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Magan: Blaze (or Love in the Time of …) by Laurie Crompton

book cover for Blaze by Laurie Boyle Crompton

Blaze (or Love in the Time of Supervillains) by Laurie Boyle Crompton (web | tweet)
Publication Date: February 1, 2013
Publisher: Sourcebooks Fire
Pages: 309
Target audience: Young Adult
Keywords: superheroes, sexting, comic books, divorced parents
Format read: ARC from NetGalley (Thank you!)

Summary: Blaze retaliates against the boy, Mark, who uses her for sex by drawing and publishing a comic about their brief entanglement. Mark leaks a photo of Blaze in lingerie that ruins her reputation and causes her classmates to bully her.

Once upon a time, I was mere high school freshman. I had a crush on an older boy (Travis). My brother played pee-wee football on a team with Travis’ younger brother (whose name I cannot remember — odd, I know). I attended every practice and football game I could once this good-looking boy with perfect pearly white teeth, dimples, and a great laugh was introduced into my life. We talked. We flirted.

Fantasies looped through my mind about this gorgeous boy becoming my boyfriend. I thought about how I’d tell my friends when we started dating, what it would be like to kiss him, and my parents would tease me about my sudden interest in football.

Guys, I asked this boy to a dance. (Unfortunately, he was going with someone else by the time I struck up the nerve to ask. Can you say devastated? This was probably the first and last bold boy-move I ever made.)

Travis consumed my life…much like Blaze’s fascination with her younger brother’s soccer coach, Mark, who is a classmate of hers. Blaze is the offical chauffeur to and from practices and games for her brother and his best friends. Her mom is incredibly busy working long hours since their father skipped town to chase after a career as an actor. For a teenager, Blaze carries a ton of responsibility and often doubles as a secondary mother-figure. She doesn’t really mind sitting at the games because she works on her comics and admires Mark from behind her mirrored sunglasses.

She, too, makes up fantasies about this boy and wonders what it would be like to date him. (Reading this snapped me back to all my Travis fantasy days and oddly enough, I ran into his mother in the grocery store.) Blaze’s daydreams tended to be a bit more crude and sexually-charged than mine ever were — at one point pondering what Mark’s boy parts were like as she sees him running across the field. While I thought she would be a relatable character for me, there were a handful of these times that I really couldn’t connect with her. She is most definitely not a girly-girl — her interests lie in geeking out over superheroes and comics, both by creating/drawing her own and being a connoisseur of all things Marvel. She’s a bit nerdy and has a small social sphere.

When Blaze catches Mark’s attention, her obsession reaches a whole new level. She mentally inflates their relationship to be more than it is and things progress rapidly. Without so much as a real date, Blaze finds herself in the back of her minivan with Mark. (Which is where I must mention I was extremely put-off. While I know unprotected sex happens, I feel Crompton could have used this platform to address Mark’s “reputation” and the possibility of pregnancy and STDs when he is coaxing Blaze into having sex without a condom. Blaze was more concerned with him fondling her boobs.)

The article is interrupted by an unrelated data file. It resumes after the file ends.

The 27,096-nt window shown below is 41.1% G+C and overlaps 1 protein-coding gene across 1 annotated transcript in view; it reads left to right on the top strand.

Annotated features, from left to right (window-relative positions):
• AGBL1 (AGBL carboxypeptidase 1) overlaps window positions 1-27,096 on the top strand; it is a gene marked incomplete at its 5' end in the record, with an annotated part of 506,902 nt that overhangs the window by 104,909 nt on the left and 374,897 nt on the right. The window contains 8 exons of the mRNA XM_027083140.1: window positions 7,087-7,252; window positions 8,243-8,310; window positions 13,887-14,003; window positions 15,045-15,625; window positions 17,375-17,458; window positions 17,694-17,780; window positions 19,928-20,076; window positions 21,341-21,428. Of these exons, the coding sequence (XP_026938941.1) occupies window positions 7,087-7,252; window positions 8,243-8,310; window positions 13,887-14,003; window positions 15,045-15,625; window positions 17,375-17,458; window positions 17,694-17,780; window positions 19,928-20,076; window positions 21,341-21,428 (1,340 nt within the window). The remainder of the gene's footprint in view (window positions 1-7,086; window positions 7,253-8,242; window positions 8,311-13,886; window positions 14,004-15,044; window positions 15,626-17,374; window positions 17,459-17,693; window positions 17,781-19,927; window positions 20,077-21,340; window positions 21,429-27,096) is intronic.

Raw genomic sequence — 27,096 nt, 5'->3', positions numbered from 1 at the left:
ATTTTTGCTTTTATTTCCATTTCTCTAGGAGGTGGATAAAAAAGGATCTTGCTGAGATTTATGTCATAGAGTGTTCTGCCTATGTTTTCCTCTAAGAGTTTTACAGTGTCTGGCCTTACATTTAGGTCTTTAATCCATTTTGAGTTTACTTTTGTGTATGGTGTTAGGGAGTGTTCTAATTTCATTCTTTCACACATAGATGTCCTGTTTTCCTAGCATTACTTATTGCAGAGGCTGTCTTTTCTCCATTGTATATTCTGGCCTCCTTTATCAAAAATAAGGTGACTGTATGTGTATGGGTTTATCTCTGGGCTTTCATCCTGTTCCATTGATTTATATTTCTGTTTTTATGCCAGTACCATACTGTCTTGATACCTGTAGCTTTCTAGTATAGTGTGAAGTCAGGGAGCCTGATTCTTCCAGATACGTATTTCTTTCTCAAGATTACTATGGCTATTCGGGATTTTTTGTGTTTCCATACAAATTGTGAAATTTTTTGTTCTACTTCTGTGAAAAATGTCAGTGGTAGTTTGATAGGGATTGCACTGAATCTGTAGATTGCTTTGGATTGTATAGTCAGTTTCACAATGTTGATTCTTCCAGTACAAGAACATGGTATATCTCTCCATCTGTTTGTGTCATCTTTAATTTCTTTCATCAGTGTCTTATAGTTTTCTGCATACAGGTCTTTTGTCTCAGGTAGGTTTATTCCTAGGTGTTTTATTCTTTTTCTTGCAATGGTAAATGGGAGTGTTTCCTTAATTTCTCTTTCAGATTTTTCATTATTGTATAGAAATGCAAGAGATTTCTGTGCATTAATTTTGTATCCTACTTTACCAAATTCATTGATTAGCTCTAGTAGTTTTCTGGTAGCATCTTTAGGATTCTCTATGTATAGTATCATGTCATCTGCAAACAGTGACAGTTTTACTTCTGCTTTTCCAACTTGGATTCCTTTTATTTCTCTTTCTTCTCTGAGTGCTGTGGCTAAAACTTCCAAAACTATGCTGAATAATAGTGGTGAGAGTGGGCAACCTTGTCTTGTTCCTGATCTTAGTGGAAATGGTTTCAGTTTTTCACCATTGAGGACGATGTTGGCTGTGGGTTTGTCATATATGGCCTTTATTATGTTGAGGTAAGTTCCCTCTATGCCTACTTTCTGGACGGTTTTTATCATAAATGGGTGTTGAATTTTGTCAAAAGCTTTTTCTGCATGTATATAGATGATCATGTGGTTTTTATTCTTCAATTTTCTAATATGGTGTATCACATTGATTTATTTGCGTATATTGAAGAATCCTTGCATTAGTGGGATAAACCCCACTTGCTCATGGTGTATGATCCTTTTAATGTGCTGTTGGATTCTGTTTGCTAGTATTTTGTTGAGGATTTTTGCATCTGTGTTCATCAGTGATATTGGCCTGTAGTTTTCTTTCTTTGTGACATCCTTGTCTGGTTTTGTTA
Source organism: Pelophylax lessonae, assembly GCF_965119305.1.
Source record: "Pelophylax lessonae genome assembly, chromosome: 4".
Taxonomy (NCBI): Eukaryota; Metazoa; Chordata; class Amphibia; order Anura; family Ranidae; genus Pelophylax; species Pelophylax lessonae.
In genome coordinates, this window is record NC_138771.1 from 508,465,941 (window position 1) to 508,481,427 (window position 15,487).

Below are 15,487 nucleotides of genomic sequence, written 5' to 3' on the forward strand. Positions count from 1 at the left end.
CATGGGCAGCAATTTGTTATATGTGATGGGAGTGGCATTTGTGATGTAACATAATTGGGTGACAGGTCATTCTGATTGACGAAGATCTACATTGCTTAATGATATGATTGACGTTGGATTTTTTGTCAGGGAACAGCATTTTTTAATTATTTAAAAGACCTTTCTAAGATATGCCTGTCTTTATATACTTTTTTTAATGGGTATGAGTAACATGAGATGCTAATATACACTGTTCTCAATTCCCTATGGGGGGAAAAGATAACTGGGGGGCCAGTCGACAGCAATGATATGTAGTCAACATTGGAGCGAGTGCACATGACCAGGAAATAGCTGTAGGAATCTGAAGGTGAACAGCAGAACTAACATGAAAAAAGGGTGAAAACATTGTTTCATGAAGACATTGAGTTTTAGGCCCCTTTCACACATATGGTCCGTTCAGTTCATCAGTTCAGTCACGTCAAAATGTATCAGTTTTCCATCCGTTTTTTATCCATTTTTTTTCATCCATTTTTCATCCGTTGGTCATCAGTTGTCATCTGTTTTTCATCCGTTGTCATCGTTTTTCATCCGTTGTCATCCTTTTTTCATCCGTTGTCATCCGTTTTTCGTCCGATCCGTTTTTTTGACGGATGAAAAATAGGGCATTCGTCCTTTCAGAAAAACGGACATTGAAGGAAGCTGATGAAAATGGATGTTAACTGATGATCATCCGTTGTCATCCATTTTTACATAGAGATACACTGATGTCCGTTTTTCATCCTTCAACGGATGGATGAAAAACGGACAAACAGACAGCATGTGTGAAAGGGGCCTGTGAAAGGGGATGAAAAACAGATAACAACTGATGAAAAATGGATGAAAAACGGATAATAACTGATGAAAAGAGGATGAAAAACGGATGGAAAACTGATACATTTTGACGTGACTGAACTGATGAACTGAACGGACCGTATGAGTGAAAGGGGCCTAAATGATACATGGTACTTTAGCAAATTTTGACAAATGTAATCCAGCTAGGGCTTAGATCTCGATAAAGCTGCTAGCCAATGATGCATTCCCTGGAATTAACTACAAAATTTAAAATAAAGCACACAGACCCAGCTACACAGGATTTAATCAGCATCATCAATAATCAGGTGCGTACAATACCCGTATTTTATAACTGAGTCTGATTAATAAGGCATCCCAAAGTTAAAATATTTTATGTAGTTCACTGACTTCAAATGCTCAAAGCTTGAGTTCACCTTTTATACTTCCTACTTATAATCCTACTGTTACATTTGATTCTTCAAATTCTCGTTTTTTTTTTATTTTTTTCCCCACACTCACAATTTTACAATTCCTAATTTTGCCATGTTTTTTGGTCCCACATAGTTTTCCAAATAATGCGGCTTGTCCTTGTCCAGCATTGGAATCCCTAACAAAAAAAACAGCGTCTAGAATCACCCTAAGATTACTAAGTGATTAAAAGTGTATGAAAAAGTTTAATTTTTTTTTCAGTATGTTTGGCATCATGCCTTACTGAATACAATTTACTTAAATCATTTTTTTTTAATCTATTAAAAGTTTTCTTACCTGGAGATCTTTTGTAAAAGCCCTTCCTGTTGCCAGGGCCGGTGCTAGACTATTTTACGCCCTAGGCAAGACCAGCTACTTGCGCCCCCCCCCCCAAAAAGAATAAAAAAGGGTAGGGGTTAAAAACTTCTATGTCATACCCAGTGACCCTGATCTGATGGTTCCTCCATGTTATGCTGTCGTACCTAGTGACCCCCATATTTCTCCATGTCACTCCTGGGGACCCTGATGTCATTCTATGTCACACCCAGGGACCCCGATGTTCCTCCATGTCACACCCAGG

After their minivan tango, Mark refuses to reply to her texts, IMs, and barely makes eye contact with her. Blaze is forced to realize she’s been used, just as she’d been warned by her little brother. She seeks revenge by publishing a comic in which she outs Mark the Shark. In reply, Mark leaks a photo that goes viral of Blaze in barely-there pink lingerie. The story shifted gears here. There was bullying and how the kids at school were responding to the photo, a side story about her father, a spontaneous road trip, Blaze’s two best friends who were pretty crappy after the photo went public, and a new boy at the comic book store. There was so much to wrap up in such a short amount of time.

Ultimately, Blaze handled the whole bullying situation with a lot of grace; she said some things at the end that made me really proud. But, I needed more resolution with Mark and the viral photograph when unnecessary emphasis was placed on her father. Throughout the story, there were definite times I found Blaze’s character refreshing and she made me laugh out loud, but overall I wish there had been a bit more balance that undoubtedly would have made me feel more invested in her well-being and all the intermingled story lines.

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<<< Extra, Extra>>>

For those of you who may love comics, you’ll be excited to see some original artwork by Anne Cain within the pages of Blaze!  Below is a gorgeous example of some of the Blazing Goddess sketches you’ll see!

blaze by laurie boyle crompton - blazing godess sketches

© 2012 Anne Cain

Thank you to Sourcebooks for sharing Anne’s amazing sketches with us!

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